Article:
An infographic on technology, business, and design and how they overlap to form UX or user experience

Teacher Response to Homework #4: Level Up (On the Layers of Design)

Business Keeping

Grades on Canvas.

Design is more than just the visual

It is important to understand levels of a system you’re working in because everything connects to a larger whole. You need to consider your object, interface, location, structure, system, and ecosystem. When you know what level you are working with you can zoom in to the appropriate level of detail. This affects the entire system as one tiny decision leads to another and another and so on. A controlled vocabulary is an organized list of terms, phrases, and concepts intended to help someone navigate a specific context. This allows you to define terms and concepts that align and misalign with you intent. – Katherine

If you’ve gotten nothing else from this class, I hope you’ve learned that there are lots of different elements of design. Design is not just the graphics in an information product. It’s the look and feel. It’s how the product functions. It’s a part of everything.

When Abby Covert talks about the “levels” of a system, she’s really talking about how all the different parts move together. Designers have a hand in many aspects of those, including:

  • Design of objects users interact with such as buttons and icons
  • Design of branding elements such as color schemes, logos, and typography
  • Design of information such as user guidelines, content, and callout features
  • Design of documentation such as reports, style guides, newsletters
  • Design of marketing materials such as blogs, social media posts, and infographics

There are so many types of designers nowadays that designers are specializing, which is great. It shows how mature design is becoming. I’m sure many of you could pick one or more of the above types of design to become proficient in.

Best practices + user needs = good design

This is essential to an organization because it is what keeps customers coming back. A branding strategy provides the customers with a purpose for the product, which can help with advertisement, consistency which makes your customer comfortable with know the product the love will not be altered and will remain at the same standard of high quality they hold it at. Flexibility is something that brand strategy provides. If a company is not able to make their product change with the times, but not loose it’s consistency that will keep you customers coming back. All of these branding strategies enable a company to keep customers happy, coming back, and enable their products to stand the test of time. They get better with time and adapt to keep the customers happy. – Vholanda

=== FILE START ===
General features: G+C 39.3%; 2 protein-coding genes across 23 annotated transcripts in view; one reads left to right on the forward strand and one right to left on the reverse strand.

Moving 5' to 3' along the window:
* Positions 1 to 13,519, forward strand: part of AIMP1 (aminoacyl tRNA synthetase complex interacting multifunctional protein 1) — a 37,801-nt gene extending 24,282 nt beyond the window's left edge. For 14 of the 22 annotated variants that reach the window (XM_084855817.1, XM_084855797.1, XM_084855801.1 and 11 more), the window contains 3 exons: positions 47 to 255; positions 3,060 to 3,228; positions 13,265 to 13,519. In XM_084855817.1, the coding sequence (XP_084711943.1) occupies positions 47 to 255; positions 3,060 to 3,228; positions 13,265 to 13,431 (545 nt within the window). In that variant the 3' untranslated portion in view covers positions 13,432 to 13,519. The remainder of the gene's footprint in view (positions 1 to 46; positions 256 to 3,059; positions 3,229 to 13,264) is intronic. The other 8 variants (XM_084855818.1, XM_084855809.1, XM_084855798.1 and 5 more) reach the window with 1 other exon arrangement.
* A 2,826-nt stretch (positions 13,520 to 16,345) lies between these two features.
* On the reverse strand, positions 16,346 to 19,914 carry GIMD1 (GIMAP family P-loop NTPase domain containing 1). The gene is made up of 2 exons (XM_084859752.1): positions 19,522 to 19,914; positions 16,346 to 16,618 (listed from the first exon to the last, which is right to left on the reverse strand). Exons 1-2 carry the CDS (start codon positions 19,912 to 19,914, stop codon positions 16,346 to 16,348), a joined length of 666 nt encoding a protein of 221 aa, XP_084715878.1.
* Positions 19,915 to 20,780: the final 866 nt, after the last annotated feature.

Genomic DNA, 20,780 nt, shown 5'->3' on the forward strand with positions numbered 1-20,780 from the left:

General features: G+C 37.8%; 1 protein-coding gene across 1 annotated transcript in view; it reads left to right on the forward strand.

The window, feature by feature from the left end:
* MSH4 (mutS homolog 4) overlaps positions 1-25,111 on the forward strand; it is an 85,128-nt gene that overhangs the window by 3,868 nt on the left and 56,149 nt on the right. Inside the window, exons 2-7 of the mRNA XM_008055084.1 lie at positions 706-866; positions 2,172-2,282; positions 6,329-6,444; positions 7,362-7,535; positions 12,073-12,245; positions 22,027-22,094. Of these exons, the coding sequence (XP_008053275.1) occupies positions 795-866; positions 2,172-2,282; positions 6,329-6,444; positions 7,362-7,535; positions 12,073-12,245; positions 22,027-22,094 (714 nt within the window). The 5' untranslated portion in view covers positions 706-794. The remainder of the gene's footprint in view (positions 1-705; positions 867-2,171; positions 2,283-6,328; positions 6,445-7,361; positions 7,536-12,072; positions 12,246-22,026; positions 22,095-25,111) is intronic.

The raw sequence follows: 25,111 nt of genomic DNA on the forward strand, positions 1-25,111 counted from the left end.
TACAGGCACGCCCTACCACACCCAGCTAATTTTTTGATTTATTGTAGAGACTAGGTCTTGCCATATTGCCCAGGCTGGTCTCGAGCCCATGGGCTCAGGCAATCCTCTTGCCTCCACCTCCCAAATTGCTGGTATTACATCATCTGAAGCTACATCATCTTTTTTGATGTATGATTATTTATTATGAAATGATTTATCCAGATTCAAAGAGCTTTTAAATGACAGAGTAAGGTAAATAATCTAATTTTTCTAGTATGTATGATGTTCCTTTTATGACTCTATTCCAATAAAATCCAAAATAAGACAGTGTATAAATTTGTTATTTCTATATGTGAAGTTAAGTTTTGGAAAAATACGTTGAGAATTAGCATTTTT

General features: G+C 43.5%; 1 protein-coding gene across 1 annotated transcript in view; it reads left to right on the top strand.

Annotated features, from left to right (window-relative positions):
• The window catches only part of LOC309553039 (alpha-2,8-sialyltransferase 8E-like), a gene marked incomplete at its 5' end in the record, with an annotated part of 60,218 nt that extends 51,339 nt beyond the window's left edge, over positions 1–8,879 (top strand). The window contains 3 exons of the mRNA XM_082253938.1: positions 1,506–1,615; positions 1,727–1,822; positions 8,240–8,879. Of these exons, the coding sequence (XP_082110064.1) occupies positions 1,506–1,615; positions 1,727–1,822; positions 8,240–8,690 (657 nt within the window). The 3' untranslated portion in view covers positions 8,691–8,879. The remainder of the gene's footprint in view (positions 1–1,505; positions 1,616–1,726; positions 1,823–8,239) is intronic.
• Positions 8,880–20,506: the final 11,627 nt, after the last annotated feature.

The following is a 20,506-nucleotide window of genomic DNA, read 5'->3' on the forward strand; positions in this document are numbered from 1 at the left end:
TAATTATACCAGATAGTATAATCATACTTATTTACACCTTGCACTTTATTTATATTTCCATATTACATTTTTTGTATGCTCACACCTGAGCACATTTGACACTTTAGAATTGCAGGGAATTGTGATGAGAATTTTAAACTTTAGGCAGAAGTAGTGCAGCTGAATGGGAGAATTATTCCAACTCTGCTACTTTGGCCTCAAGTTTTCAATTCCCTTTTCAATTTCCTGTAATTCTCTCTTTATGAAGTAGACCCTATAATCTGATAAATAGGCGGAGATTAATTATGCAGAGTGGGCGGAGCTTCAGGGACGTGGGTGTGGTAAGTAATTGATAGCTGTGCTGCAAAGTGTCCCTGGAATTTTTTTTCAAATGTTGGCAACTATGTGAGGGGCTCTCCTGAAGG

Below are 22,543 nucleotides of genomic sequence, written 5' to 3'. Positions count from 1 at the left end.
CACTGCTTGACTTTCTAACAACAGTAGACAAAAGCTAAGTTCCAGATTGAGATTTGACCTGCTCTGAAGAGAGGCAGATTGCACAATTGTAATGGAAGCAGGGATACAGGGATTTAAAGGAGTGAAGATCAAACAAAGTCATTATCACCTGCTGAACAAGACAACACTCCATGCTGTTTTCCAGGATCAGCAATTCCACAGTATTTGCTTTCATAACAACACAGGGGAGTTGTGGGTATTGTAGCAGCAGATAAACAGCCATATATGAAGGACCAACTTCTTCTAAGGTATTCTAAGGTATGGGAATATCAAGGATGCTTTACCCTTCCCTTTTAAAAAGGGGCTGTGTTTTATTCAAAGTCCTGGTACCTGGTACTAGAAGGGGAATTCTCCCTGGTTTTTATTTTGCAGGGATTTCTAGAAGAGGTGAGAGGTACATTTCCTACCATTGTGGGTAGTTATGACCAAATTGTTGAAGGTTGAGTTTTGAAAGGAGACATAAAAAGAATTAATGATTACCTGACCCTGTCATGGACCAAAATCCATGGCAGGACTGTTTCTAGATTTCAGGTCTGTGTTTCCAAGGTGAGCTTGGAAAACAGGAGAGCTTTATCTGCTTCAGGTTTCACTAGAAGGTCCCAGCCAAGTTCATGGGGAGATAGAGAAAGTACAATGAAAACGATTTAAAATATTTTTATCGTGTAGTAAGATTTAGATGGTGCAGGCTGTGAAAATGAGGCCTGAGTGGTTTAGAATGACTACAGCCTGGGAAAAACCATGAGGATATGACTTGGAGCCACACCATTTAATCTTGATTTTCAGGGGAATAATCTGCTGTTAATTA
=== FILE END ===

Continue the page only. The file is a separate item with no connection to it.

At the end of the day, all the best practices in the world can’t compare to usability or how easy it is for someone to actually use the product you’re designing. Design must always cater to users, then. And the field that deals with that is UX.

I usually teach my UX course every couple years. If it doesn’t line up with your schedule and you’re curious about that side of things, feel free to check out what I’ve done in the past:  http://www.guiseppegetto.com/engl7766ux/

The other side of this equation, however, is that you don’t want to deliver a crappy design just because that’s what users ask for. Users are often terrible at articulating what a design should do. Don’t ask them about that. Or if you do, know that you’re learning more about them then you are about good design. Ask users for what they need. That’s what you really need to know from them: what are they trying to accomplish? Then design the product that meets that need.

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